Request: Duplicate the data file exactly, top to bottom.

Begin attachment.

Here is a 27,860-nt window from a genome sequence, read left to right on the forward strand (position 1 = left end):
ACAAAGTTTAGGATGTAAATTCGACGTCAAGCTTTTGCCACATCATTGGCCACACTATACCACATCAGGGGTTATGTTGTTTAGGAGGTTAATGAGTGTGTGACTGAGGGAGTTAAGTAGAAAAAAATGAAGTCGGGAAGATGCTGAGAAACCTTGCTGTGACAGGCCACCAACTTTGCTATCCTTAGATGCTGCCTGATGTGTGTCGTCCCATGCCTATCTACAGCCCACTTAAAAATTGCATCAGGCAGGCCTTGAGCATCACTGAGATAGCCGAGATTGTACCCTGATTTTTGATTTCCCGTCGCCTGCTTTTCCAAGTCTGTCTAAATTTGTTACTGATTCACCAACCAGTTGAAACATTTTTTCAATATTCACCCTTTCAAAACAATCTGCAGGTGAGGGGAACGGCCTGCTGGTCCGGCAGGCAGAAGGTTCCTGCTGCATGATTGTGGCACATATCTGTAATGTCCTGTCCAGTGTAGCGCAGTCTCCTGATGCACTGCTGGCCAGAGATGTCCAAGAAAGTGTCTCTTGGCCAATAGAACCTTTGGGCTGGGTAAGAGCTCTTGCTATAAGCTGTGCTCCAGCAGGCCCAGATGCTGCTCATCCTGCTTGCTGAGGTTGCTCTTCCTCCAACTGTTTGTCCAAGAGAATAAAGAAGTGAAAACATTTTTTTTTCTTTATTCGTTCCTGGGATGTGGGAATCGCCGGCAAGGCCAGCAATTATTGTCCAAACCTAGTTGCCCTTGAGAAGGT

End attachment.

Here is a 27,860-nt window from a genome sequence, read left to right on the forward strand (position 1 = left end):
ACAAAGTTTAGGATGTAAATTCGACGTCAAGCTTTTGCCACATCATTGGCCACACTATACCACATCAGGGGTTATGTTGTTTAGGAGGTTAATGAGTGTGTGACTGAGGGAGTTAAGTAGAAAAAAATGAAGTCGGGAAGATGCTGAGAAACCTTGCTGTGACAGGCCACCAACTTTGCTATCCTTAGATGCTGCCTGATGTGTGTCGTCCCATGCCTATCTACAGCCCACTTAAAAATTGCATCAGGCAGGCCTTGAGCATCACTGAGATAGCCGAGATTGTACCCTGATTTTTGATTTCCCGTCGCCTGCTTTTCCAAGTCTGTCTAAATTTGTTACTGATTCACCAACCAGTTGAAACATTTTTTCAATATTCACCCTTTCAAAACAATCTGCAGGTGAGGGGAACGGCCTGCTGGTCCGGCAGGCAGAAGGTTCCTGCTGCATGATTGTGGCACATATCTGTAATGTCCTGTCCAGTGTAGCGCAGTCTCCTGATGCACTGCTGGCCAGAGATGTCCAAGAAAGTGTCTCTTGGCCAATAGAACCTTTGGGCTGGGTAAGAGCTCTTGCTATAAGCTGTGCTCCAGCAGGCCCAGATGCTGCTCATCCTGCTTGCTGAGGTTGCTCTTCCTCCAACTGTTTGTCCAAGAGAATAAAGAAGTGAAAACATTTTTTTTTCTTTATTCGTTCCTGGGATGTGGGAATCGCCGGCAAGGCCAGCAATTATTGTCCAAACCTAGTTGCCCTTGAGAAGGT